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25 pager summary and simple bibliography

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Evidence Review on the Risk Factorsfor Development in Early ChildhoodPart I: Biological risk factorsDr Fahmida TofailApril 2014

Evidence Review on the Risk Factors for Development in Early ChildhoodAcknowledgementSpecial thanks are due to all members of the project team who contributed to this paper in variouscapacities during its conceptualisation, literature search, drafting, and review. Thanks are also dueto colleagues at icddr, b who made significant contributions to this paper during the literaturesearch process.Thanks to all the members on the project’s advisory panel for helping us identify and understandthe most pressing policy questions in early childhood development today.Finally, special thanks to 3ie for funding us to undertake this evidence review in what is clearly avery important area in human development policy. Many thanks in particular to Beryl Leach for herconstant and timely inputs and encouragement for this project.This assessment is being managed and led by Oxford Policy Management in collaboration with theInternational Centre for Diarrhoeal Disease Research, Bangladesh (icddr,b) and Pamoja Communications.The project manager is Sourovi De. The remaining team members are Jena Hamadani, Fahmida Tofail,Stuart Cameron, François Leclercq, Kate Hawkins and Rashid Zaman. For further information contactSourovi De at [email protected] contact point for the client is Beryl Leach ([email protected]).Oxford Policy Management Limited 6 St Aldates Courtyard Tel +44 (0) 1865 207300Registered in England: 3122495 38 St Aldates Fax +44 (0) 1865 207301 Oxford OX1 1BN Email [email protected] United Kingdom Website© Oxford Policy Management | 3ie Evidence Review Series on Early Childhood Development i

Evidence Review on the Risk Factors for Development in Early Childhood iTable of Contents iiiAcknowledgement 1List of Abbreviations 11 Introduction 1 1 1.1 Objective of this review 2 1.2 Review question 3 1.3 Review rationale 1.4 Key results 4 1.5 Structure of this report2 Terminologies, conceptual issues and operations definitions 53 Review methodology 5 3.1 Inclusion Criteria 6 3.2 Exclusion Criteria 6 3.3 Search process4 Results 8 4.1 Poor nutrition and growth 8 4.2 Nutritional deficiencies 9 4.3 Morbidities and diseases 10 4.4 Toxicant exposures 11 4.5 Other possible risk factors 115 Discussion6 Research gaps 13References 15 20© Oxford Policy Management | 3ie Evidence Review Series on Early Childhood Development ii

Evidence Review on the Risk Factors for Development in Early ChildhoodList of Abbreviations3ie International Initiative for Impact EvaluationBSID-II Bayley Scales of Infant Development-Revised EditionBayley-III Bayley Scales of Infant and Toddler Development-3rd EditionBMI Body Mass IndexBW Birth-weightCMD Common Mental DisorderCRCT Cluster Randomised Control TrialDDT bis [p-chlorophenyl]-1,1,1-trichloro-ethaneEBF Exclusive BreastfeedingECD Early Childhood DevelopmentFVEP Flash visual evoked potentialsHAZ Height-for-age z-score International Centre for Diarrhoeal Disease Research,icddr,b Bangladesh Iron Deficiency AnaemiaIDA Intelligence QuotientIQ Intrauterine Growth RetardationIUGR Low and Middle Income CountryLAMI Low birth-weightLBW Mental Developmental IndexMDI Magnetic resonance imagingMRI Number of respondentsn Normal birth-weightNBW Oxford Policy ManagementOPM Psychomotor Developmental IndexPDI Peabody Picture Vocabulary TestPPVT Pattern reversal visual evoked potentialPRVEP Randomised Control TrialRCT Socio-economic statusSES Self-Reporting Questionnaire-20SRQ-20 United Nations Children's FundUNICEF United States Agency For International DevelopmentUSAID Very low birth-weightVLBW Weight-for-age z-scoreWAZ World BankWB World Health OrganisationWHO© Oxford Policy Management | 3ie Evidence Review Series on Early Childhood Development iii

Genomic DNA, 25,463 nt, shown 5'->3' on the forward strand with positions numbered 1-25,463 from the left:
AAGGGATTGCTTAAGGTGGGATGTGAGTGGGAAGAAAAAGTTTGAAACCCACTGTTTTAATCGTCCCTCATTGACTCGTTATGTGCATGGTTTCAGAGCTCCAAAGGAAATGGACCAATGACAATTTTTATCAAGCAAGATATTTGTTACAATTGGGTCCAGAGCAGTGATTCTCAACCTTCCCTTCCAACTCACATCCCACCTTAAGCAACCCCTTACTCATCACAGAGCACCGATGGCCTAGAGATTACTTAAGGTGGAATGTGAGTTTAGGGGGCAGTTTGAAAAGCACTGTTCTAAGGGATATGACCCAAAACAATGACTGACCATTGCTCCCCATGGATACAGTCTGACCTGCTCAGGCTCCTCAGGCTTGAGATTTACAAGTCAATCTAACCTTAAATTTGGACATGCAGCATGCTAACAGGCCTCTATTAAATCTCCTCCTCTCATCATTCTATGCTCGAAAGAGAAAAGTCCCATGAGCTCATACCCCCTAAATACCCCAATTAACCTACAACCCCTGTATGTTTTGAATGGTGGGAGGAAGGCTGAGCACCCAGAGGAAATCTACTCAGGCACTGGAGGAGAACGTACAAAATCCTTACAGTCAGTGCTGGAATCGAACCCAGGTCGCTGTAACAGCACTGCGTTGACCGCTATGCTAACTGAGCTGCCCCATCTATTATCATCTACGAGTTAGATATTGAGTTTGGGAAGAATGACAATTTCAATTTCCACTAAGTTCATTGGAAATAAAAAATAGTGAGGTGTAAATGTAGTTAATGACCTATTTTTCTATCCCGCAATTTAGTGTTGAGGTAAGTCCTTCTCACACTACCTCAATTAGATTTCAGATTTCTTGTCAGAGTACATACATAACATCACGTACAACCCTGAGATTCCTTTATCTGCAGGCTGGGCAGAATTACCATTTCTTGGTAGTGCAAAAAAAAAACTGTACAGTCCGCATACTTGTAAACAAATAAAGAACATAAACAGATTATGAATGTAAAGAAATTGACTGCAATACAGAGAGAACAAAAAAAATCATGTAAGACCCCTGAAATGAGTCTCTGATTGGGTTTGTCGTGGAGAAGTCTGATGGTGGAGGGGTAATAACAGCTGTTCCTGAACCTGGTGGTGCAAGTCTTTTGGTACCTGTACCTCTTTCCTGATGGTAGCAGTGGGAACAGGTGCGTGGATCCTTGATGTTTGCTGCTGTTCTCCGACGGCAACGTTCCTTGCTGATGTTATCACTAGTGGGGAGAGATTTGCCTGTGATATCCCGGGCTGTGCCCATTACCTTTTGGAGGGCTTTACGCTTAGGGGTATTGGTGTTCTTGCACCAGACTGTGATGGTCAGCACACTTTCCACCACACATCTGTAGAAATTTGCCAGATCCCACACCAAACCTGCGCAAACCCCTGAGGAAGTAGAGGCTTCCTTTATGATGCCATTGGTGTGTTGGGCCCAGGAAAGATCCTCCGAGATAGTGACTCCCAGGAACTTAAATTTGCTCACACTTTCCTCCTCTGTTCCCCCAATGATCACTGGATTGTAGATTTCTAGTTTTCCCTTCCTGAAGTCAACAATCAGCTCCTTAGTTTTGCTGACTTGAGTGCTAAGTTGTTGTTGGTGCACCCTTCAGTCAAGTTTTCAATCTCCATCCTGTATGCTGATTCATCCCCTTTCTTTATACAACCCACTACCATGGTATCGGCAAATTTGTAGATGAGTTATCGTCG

Evidence Review on the Risk Factors for Development in Early Childhood1 Introduction1.1 Objective of this reviewResearch shows that adverse biological experiences in early life such as stunting, nutritionaldeficiencies, diseases and toxicant exposure jeopardise at least 200 million children in developingcountries from attaining their full development potential. This evidence review summarises theeffect of these risk factors on cognition, language development, and emotional and behaviouraloutcomes.The significance of early childhood development on life-long well-being is paramount. In 2011, TheLancet published a Child Development series (Walker et al, 2011; hereafter, “the Lancet series of2011”) which, inter alia, identified some adverse biological risk factors experienced in earlychildhood, particularly by children in the most disadvantaged quintiles of their societies. In thisregard, the key message was that biological risk factors including stunting, dietary deficiencies,slow in-utero growth and exposure to environmental toxicants thwart millions of young childrenfrom reaching their full developmental potential.How has the evidence on biological risk factors in early childhood evolved since the Lancet seriesof 2011? Have there been any key updates to our knowledge in this area? The objective of thisbriefing note and the underlying evidence review is to assess the latest evidence, published sincethe Lancet series, on biological risk factors for child development from conception till six years ofage in low and middle-income countries. In doing so, the author conducted in-depth reviews of 26scientific and semi-scientific articles, narrowing down from 2,713 articles retrieved from databasessuch as PubMed.1.2 Review questionThe research question of this evidence review is “What are the biological risk factors fordevelopment in early childhood?”1. This question was chosen as one of a series of ten importantand policy-relevant research questions in early childhood development following extensiveconsultations with policymakers, practitioners, academics, researchers, and other experts andadvisors in this field.1.3 Review rationaleChildren’s development in early age can be affected by genetic, physical (biological) andpsychosocial risk factors, and are usually multifactorial (Bronfenbrenner, 1979). Children in low-and middle-income countries, particularly those in the bottom income-quintiles of their societies,are the groups most vulnerable to these risk factors (Walker et al, 2011; 2007; Grantham-McGregor, 2007,). Poverty is thus one of the main underlying factors for many of these early-liferisk factors.Among biological risk factors, it is well-established that malnutrition detrimentally affects thearchitecture of the child’s developing brain during the critical periods of early life (GranthamMcGregor, 2007), i.e. during the first thousand days. Malnutrition in under-five children accountsfor roughly a third of the disease burden in developing countries are explained by combined directand indirect effects of malnutrition and micronutrient deficiencies ( Black et al., 2008). Nutritional1 This ten-part evidence review series will contain two reviews on risk factors. This, the first part, focuses on biologicalrisk factors while the second part reviews evidence on psychosocial risk factors.© Oxford Policy Management | 3ie Evidence Review Series on Early Childhood Development 1